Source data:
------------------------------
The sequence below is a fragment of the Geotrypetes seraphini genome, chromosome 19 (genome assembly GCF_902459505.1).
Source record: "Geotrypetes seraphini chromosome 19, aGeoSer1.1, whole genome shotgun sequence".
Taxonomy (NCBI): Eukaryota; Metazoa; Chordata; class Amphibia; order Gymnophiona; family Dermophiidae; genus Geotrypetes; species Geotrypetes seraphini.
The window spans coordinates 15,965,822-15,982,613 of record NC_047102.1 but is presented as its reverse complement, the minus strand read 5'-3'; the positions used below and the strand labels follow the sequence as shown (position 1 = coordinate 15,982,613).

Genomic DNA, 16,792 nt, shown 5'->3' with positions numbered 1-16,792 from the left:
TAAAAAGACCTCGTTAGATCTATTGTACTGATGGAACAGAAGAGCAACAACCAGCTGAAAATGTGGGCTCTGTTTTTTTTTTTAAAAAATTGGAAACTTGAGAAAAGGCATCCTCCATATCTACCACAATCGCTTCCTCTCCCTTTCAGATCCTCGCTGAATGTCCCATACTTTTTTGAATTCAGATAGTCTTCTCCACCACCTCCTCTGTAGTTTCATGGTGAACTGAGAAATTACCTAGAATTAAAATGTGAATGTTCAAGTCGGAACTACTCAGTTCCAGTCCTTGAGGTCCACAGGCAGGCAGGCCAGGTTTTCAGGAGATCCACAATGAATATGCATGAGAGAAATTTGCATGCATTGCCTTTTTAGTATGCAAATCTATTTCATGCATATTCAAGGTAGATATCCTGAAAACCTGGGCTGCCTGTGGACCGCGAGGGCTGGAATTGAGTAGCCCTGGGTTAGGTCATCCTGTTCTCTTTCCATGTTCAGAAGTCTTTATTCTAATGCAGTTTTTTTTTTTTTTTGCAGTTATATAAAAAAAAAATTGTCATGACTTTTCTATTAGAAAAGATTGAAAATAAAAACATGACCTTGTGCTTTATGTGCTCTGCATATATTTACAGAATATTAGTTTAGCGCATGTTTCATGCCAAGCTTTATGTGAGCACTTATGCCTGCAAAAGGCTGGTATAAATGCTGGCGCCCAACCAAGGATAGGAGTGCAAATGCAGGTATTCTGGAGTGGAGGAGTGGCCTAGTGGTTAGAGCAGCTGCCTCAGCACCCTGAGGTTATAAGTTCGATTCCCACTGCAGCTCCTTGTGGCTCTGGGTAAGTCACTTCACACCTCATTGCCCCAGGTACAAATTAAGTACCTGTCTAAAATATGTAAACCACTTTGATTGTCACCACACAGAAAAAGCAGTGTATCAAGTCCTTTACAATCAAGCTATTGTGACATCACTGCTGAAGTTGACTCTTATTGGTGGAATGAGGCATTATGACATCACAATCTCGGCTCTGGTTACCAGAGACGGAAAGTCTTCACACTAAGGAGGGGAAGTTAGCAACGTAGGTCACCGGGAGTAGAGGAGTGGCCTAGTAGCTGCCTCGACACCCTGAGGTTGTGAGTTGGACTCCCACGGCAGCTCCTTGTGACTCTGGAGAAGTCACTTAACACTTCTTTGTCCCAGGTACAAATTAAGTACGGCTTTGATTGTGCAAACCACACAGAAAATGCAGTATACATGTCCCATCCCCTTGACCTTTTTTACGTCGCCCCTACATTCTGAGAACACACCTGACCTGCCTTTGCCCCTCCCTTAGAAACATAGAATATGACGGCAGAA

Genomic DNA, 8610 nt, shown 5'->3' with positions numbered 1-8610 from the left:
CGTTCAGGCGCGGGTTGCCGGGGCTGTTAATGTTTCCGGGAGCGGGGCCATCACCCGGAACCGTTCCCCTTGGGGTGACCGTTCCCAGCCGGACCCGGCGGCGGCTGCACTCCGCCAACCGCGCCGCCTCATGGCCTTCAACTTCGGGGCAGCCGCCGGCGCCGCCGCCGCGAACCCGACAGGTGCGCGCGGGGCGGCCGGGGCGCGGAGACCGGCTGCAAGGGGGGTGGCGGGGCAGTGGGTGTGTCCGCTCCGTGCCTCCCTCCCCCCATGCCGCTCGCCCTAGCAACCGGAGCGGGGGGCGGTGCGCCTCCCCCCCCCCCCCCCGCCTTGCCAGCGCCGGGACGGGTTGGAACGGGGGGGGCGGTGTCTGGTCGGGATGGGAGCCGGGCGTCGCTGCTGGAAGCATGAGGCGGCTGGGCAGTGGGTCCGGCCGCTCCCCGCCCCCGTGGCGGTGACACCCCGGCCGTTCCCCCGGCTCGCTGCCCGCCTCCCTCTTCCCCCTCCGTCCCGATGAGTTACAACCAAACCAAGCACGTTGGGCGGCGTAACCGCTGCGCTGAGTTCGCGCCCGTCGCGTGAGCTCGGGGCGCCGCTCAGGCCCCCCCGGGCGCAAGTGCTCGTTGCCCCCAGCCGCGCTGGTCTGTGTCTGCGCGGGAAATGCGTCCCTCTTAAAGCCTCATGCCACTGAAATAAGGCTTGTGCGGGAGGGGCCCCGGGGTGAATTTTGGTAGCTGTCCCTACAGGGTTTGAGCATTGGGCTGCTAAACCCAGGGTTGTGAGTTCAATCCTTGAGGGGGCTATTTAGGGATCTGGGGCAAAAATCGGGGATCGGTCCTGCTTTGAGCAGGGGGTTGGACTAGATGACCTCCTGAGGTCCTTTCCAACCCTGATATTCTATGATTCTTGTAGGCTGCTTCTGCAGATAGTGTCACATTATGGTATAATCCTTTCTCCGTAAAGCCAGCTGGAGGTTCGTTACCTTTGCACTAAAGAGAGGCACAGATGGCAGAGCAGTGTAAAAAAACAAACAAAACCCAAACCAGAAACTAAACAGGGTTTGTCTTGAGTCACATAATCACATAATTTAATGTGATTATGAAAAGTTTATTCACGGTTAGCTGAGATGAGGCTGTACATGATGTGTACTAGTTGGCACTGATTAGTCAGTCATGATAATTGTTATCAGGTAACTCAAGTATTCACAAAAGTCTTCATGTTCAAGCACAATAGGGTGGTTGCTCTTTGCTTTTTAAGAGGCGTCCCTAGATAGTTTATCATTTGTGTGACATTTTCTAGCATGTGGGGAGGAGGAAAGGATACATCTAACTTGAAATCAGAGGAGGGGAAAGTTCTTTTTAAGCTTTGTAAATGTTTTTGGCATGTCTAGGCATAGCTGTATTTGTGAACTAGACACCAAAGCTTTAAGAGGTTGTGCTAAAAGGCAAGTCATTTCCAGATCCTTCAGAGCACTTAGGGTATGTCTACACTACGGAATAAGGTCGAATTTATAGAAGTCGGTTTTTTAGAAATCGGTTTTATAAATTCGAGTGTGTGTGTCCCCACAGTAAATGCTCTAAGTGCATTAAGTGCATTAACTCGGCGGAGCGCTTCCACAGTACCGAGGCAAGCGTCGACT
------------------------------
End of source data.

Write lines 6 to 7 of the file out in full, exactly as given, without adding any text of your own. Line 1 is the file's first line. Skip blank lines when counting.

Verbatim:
TAAAAAGACCTCGTTAGATCTATTGTACTGATGGAACAGAAGAGCAACAACCAGCTGAAAATGTGGGCTCTGTTTTTTTTTTTAAAAAATTGGAAACTTGAGAAAAGGCATCCTCCATATCTACCACAATCGCTTCCTCTCCCTTTCAGATCCTCGCTGAATGTCCCATACTTTTTTGAATTCAGATAGTCTTCTCCACCACCTCCTCTGTAGTTTCATGGTGAACTGAGAAATTACCTAGAATTAAAATGTGAATGTTCAAGTCGGAACTACTCAGTTCCAGTCCTTGAGGTCCACAGGCAGGCAGGCCAGGTTTTCAGGAGATCCACAATGAATATGCATGAGAGAAATTTGCATGCATTGCCTTTTTAGTATGCAAATCTATTTCATGCATATTCAAGGTAGATATCCTGAAAACCTGGGCTGCCTGTGGACCGCGAGGGCTGGAATTGAGTAGCCCTGGGTTAGGTCATCCTGTTCTCTTTCCATGTTCAGAAGTCTTTATTCTAATGCAGTTTTTTTTTTTTTTTGCAGTTATATAAAAAAAAAATTGTCATGACTTTTCTATTAGAAAAGATTGAAAATAAAAACATGACCTTGTGCTTTATGTGCTCTGCATATATTTACAGAATATTAGTTTAGCGCATGTTTCATGCCAAGCTTTATGTGAGCACTTATGCCTGCAAAAGGCTGGTATAAATGCTGGCGCCCAACCAAGGATAGGAGTGCAAATGCAGGTATTCTGGAGTGGAGGAGTGGCCTAGTGGTTAGAGCAGCTGCCTCAGCACCCTGAGGTTATAAGTTCGATTCCCACTGCAGCTCCTTGTGGCTCTGGGTAAGTCACTTCACACCTCATTGCCCCAGGTACAAATTAAGTACCTGTCTAAAATATGTAAACCACTTTGATTGTCACCACACAGAAAAAGCAGTGTATCAAGTCCTTTACAATCAAGCTATTGTGACATCACTGCTGAAGTTGACTCTTATTGGTGGAATGAGGCATTATGACATCACAATCTCGGCTCTGGTTACCAGAGACGGAAAGTCTTCACACTAAGGAGGGGAAGTTAGCAACGTAGGTCACCGGGAGTAGAGGAGTGGCCTAGTAGCTGCCTCGACACCCTGAGGTTGTGAGTTGGACTCCCACGGCAGCTCCTTGTGACTCTGGAGAAGTCACTTAACACTTCTTTGTCCCAGGTACAAATTAAGTACGGCTTTGATTGTGCAAACCACACAGAAAATGCAGTATACATGTCCCATCCCCTTGACCTTTTTTACGTCGCCCCTACATTCTGAGAACACACCTGACCTGCCTTTGCCCCTCCCTTAGAAACATAGAATATGACGGCAGAA

Genomic DNA, 8610 nt, shown 5'->3' with positions numbered 1-8610 from the left: